Thursday’s resignation of Pakistan’s Minister of Science, Azam Swati, has triggered compelling questions over the country’s direction, notwithstanding the end to a running controversy surrounding yet another political figure.
Swati shot to prominence when five members of an impoverished family in Islamabad including two women were arrested for allegedly ‘trespassing’ on his personal property. Though those slum-dwellers were later released after the matter shot to prominence in the Pakistani media, the case became further controversial amid reports of the transfer of Islamabad’s police chief.
Swati’s departure came just a week after Prime Minister Imran Khan proudly celebrated his first 100 days in office, showcasing his government’s achievements early on in its tenure. The event organised to publicise the 100-day achievements to a packed audience ranging from diplomats and other notables to Imran’s party loyalists, was simply an unnecessary sideshow. Rather than showcasing the proverbial beginning of change across different sectors, Imran and the government of his Pakistan Tehreek-i-Insaf (PTI) party needs to focus on one clear target — the business of running the government.
For too long, Pakistanis have suffered at the hands of successive governments run by self-serving individuals with little interest or appetite for public service. It may still be early to cast a final verdict on Imran’s performance, but his government has clearly begun looking more like the same as Pakistan has suffered before. The Swati episode smacked of Pakistan’s past — a country governed by leaders armed with an obsession to consider institutions such as the police as no more than employees of the state of Pakistan to serve its rulers rather than the people. In his early days, Imran has assembled a variety of targets for his regime. They range from overseeing the plantation of ten billion trees in otherwise heavily deforested Pakistan to building five million homes for the homeless to taming one of the world’s highest population growths and the list goes on forever. These objectives are indeed commendable.
Yet, a key question that remains unanswered is: Should the prime minister of Pakistan take on such a large menu for reforming the country? An equally compelling question then must follow: Should the prime minister of a country like Pakistan risk losing sight of the most vital challenges facing the country?
While Imran’s heart seems to be in the right place, he badly needs to take himself through a fast reality check. The challenges surrounding Pakistan today are profoundly important in three areas — rescuing the country from a continuing economic downturn; tackling key elements of internal security; and last but not the least, ensuring religious harmony.
Beyond these three objectives, Imran and his government needs to focus on rebuilding institutions that once thrived and delivered high-class performance. Over the years, institutions in a variety of areas have fallen in neglect and become dysfunctional. Though their revival is essential, it must not be the prime minister to necessarily push for reforms at the micro level and run the risk of losing sight of the big picture.
That essentially is the key fault on the 100-day performance chart that is being presented by the government so proudly. And speaking of the big picture, the trio of issues — fixing the economy, tackling internal insecurity and ensuring religious harmony — must be a quite handful to keep Imran working more than just over time.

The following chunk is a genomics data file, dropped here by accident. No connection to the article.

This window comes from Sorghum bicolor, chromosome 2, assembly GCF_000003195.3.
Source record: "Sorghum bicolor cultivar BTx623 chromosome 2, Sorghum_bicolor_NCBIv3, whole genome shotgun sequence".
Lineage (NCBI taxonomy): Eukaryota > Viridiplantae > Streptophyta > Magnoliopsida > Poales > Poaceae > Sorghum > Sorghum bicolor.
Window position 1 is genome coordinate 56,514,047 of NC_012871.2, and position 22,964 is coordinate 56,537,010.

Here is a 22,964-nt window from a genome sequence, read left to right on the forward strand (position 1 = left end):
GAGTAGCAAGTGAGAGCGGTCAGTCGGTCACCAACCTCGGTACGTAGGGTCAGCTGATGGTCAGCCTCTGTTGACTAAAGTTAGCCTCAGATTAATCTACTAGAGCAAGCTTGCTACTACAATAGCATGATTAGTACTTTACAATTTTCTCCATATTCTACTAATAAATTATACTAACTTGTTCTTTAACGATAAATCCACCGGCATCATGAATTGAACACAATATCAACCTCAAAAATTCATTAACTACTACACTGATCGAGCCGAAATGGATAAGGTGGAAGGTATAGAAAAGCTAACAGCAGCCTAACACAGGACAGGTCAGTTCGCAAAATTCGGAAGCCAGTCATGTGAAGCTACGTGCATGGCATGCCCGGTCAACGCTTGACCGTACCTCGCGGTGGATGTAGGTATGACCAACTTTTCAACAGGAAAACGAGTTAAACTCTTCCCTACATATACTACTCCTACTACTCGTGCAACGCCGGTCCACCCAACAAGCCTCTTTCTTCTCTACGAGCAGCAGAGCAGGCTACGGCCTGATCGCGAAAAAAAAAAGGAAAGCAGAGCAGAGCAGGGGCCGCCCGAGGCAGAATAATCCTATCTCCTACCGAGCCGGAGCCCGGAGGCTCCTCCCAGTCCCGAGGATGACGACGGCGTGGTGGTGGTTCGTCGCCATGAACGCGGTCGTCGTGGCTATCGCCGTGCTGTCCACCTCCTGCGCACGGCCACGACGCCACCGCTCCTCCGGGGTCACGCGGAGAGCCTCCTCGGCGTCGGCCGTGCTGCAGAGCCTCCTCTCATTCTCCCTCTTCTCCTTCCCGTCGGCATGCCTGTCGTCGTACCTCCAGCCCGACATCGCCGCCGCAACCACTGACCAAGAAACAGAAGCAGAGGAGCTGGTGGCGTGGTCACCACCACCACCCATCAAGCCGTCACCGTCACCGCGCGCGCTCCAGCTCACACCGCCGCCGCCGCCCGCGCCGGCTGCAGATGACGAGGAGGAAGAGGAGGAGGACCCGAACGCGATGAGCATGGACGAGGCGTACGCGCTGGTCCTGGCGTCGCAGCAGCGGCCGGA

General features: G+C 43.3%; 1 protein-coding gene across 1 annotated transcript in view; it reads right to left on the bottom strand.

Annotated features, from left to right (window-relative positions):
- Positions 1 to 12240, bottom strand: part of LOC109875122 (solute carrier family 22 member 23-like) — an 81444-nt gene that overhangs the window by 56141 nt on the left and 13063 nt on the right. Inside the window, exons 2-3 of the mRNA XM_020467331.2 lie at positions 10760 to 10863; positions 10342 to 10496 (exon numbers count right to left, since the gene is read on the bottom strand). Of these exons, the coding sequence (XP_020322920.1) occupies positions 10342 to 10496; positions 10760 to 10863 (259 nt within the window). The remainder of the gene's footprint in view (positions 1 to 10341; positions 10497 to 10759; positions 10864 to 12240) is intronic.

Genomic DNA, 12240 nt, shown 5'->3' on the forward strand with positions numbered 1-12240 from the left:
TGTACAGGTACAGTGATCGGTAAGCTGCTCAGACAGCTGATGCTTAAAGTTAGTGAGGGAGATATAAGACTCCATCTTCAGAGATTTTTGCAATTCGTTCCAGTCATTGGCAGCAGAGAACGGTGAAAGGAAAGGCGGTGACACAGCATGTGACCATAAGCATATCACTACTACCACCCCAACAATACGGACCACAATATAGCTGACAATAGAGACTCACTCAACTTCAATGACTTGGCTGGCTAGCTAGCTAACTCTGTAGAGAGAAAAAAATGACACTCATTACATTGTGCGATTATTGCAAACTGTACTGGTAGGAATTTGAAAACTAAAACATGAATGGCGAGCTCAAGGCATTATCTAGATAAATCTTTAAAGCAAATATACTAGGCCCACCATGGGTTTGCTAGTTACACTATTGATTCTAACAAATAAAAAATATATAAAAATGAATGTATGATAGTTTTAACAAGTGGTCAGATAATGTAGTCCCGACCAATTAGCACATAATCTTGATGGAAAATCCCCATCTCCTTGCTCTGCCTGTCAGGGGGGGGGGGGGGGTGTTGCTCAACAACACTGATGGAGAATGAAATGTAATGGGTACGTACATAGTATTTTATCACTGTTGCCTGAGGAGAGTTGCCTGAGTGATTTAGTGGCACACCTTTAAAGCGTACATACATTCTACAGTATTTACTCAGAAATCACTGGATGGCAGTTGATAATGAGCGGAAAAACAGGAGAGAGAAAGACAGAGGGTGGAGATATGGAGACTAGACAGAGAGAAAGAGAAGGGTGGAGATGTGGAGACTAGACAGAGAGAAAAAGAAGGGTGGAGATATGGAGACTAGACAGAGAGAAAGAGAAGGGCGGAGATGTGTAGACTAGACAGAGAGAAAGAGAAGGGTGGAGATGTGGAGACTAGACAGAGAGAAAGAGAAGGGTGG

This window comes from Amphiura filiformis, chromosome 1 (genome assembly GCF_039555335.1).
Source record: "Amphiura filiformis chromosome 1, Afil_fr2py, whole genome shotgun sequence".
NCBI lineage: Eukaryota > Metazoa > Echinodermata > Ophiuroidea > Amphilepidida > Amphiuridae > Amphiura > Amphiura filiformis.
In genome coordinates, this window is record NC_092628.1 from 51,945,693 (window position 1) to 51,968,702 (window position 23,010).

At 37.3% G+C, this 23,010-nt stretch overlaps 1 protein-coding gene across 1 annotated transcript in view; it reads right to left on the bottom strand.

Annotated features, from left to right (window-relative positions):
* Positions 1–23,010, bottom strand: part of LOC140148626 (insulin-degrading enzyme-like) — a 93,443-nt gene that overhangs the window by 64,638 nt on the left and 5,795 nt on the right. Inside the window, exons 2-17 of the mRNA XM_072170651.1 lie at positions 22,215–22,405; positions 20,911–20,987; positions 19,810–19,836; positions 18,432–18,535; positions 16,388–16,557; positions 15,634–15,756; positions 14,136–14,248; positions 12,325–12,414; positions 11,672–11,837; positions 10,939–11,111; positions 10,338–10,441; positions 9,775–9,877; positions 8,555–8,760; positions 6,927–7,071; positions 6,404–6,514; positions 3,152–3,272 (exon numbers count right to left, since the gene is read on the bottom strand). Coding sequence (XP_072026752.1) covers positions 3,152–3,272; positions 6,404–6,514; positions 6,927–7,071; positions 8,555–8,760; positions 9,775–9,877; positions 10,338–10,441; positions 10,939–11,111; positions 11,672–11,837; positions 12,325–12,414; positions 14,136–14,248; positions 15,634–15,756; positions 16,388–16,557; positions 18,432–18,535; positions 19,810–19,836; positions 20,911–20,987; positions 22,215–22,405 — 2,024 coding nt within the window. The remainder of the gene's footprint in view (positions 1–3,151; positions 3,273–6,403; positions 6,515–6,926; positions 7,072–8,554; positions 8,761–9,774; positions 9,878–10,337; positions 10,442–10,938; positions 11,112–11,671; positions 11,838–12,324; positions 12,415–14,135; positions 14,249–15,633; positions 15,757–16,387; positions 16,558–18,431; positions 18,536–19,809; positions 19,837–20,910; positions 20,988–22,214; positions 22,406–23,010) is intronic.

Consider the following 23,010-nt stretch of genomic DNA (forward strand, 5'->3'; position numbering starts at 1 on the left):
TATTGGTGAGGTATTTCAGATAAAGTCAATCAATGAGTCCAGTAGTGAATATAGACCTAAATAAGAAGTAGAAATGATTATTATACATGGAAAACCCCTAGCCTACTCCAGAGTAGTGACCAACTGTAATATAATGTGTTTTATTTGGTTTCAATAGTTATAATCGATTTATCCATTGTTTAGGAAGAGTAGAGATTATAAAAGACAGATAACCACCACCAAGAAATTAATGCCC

Pakistan under Imran faces an unprecedented economic challenge that has forced the new government to begin negotiating with the International Monetary Fund for a bailout programme to avert a full-blown crisis on its foreign payments. That is the outcome of years of mismanagement, notably under the last government of former prime minister Nawaz Sharif, when imports skyrocketed without a corresponding rise in exports. The former government also undertook mindless expenditures in the name of development, without a corresponding reference to exactly how such initiatives would benefit Pakistan’s long-neglected grass roots.
And while Pakistan’s economy clearly needs to be fixed, the urgency of tackling matters tied to internal security cannot be ignored. Swati’s case has once again highlighted the extent to which the police remains far from being a force for the public’s protection. Imran’s promise of improving Pakistan’s security environment is ultimately in serious danger of remaining half-baked, unless backed by long overdue sweeping reforms. These must range from reforming the public’s access to ordinary police stations to the oversight mechanisms employed for running the police force.
And finally, the cause of ensuring religious harmony is deeply essential in a country where conflict continues in the name of religion. Last month’s riots that disrupted life across Pakistan for three days, after the Supreme Court exonerated Asia Bibi, a Christian woman arrested eight years ago on a blasphemy charge, have raised compelling questions once again over the country’s internal unity. In choosing to launch street protests, the demonstrators ignored the vital fact that the verdict that won Asia freedom did not reverse the blasphemy law in Pakistan. Instead, the verdict only found fault with the way the law was applied in this case. For Imran and his government, it is now vital to launch a fresh discourse that will help narrow the divide in the name of religion — all in favour of a renewed commitment to national unity.
In pursuing these core objectives, it will be best for Imran to erect safeguards against spreading himself too thin. The obvious agenda for fixing Pakistan is narrow and straight.
Farhan Bokhari is a Pakistan-based commentator who writes on political and economic matters.